Families need to be "very cautious" when it comes to planning communion parties or other gatherings this summer, the HSE has said.
Chief Operations Officer Anne O'Connor says Ireland "can’t be blind to what has happened in the UK" with the spread of the Delta variant, and how it can spread among people very quickly.
There have now been over 200 cases of the variant detected in Ireland, with warnings cases will 'inevitably' increase over the coming weeks.
However, Ms O'Connor told Newstalk Breakfast there's a 'time delay' when it comes to detecting cases.
She explained: "In terms of actually detecting Delta, it’s about a 2.5 week time delay. We’ll know more as the weeks go by, but there’s certainly a reason for concern.
“Today we’re not experiencing a big surge in our health service, but we’re looking at what’s happening in the UK and elsewhere across Europe.
"We know this Delta variant is 40-60% more transmissible than the Alpha variant, which was the original COVID [strain]".
Ms O'Connor stressed that Ireland's vaccine programme is going very well, which will help protect many people against the virus and the Delta variant.
She explained: "We’re in the top six countries in Europe in terms of people having had their first dose, and we know people who are fully vaccinated have very good protection against this variant.
“People who are unvaccinated or who have only one dose of their two-dose vaccine are far more susceptible to this virus.
"Our message is really to encourage people to go for that second dose… we can see a marked difference there in terms of the protection.
“But we can’t be blind to what has happened in the UK, and we are seeing younger people becoming sick over there and going into hospital.”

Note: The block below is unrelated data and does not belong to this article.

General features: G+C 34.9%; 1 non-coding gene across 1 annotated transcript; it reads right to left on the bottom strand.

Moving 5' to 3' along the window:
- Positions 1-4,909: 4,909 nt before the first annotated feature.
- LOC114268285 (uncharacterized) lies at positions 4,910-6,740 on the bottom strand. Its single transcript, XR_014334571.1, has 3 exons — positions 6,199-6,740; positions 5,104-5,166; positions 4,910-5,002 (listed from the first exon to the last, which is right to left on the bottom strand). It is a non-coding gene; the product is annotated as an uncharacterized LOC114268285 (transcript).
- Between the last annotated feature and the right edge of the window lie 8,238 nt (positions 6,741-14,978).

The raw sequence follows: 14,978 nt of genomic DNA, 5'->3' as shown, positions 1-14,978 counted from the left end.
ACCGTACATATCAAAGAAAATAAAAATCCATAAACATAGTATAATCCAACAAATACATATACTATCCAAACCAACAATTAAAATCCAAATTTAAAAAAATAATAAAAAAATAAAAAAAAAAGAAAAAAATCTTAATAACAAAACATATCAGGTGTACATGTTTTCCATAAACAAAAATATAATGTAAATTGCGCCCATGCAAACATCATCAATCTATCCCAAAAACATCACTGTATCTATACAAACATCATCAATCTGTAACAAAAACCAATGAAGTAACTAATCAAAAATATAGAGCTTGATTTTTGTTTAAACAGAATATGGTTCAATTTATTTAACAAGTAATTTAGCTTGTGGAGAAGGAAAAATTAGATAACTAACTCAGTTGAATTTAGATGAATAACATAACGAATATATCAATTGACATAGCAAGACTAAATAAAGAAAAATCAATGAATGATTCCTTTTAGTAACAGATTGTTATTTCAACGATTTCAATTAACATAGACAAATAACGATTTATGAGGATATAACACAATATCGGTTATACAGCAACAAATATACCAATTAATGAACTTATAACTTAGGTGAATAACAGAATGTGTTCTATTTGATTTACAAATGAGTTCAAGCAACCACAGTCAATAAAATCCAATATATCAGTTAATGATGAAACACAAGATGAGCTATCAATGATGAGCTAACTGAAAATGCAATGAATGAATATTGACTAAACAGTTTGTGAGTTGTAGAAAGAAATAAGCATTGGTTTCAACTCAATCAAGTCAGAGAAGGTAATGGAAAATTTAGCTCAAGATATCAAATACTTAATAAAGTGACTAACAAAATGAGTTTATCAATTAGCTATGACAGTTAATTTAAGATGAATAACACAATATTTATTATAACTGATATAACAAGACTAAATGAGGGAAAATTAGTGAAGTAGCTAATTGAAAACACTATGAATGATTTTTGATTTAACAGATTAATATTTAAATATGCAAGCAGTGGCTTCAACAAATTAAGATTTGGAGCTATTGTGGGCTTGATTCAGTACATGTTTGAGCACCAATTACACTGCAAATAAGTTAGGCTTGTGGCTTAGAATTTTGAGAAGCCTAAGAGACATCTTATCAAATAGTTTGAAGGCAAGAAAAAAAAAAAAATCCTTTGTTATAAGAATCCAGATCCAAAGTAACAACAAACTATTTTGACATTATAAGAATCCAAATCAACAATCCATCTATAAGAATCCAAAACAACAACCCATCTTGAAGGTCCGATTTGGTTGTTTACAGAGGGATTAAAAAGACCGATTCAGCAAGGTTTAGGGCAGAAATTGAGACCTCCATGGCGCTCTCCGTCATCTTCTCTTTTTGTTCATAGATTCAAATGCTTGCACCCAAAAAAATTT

The concerns over the Delta variant has led to increasing uncertainty over whether the planned next phase of reopening will go ahead as planned on July 5th.
Ms O'Connor said there's no doubt people are now tired of restrictions, but added "none of us wants to get back to a stage where we end up with family members very sick in hospital or, god forbid, dying”.
First communions and confirmations will be able to go ahead again if the restrictions are eased as planned from July 5th.
However, the HSE already also appealed to bishops in the Mid-West to defer such events until September due to the high rate of coronavirus in the region.
In terms of such gatherings, Ms O'Connor said: “We are seeing cases growing where there is mixing - there’s no doubt about it. The problem is this particular variant moves so quickly, because of its higher level of transmissibility.
“People just need to be that bit cautious and ask themselves - do those things need to happen?"
"I know Communions are huge… for children and families, it’s a very big event. But in terms of the numbers of people and some of the precautionary measures - for example, being outdoor perhaps... [these] are really important.”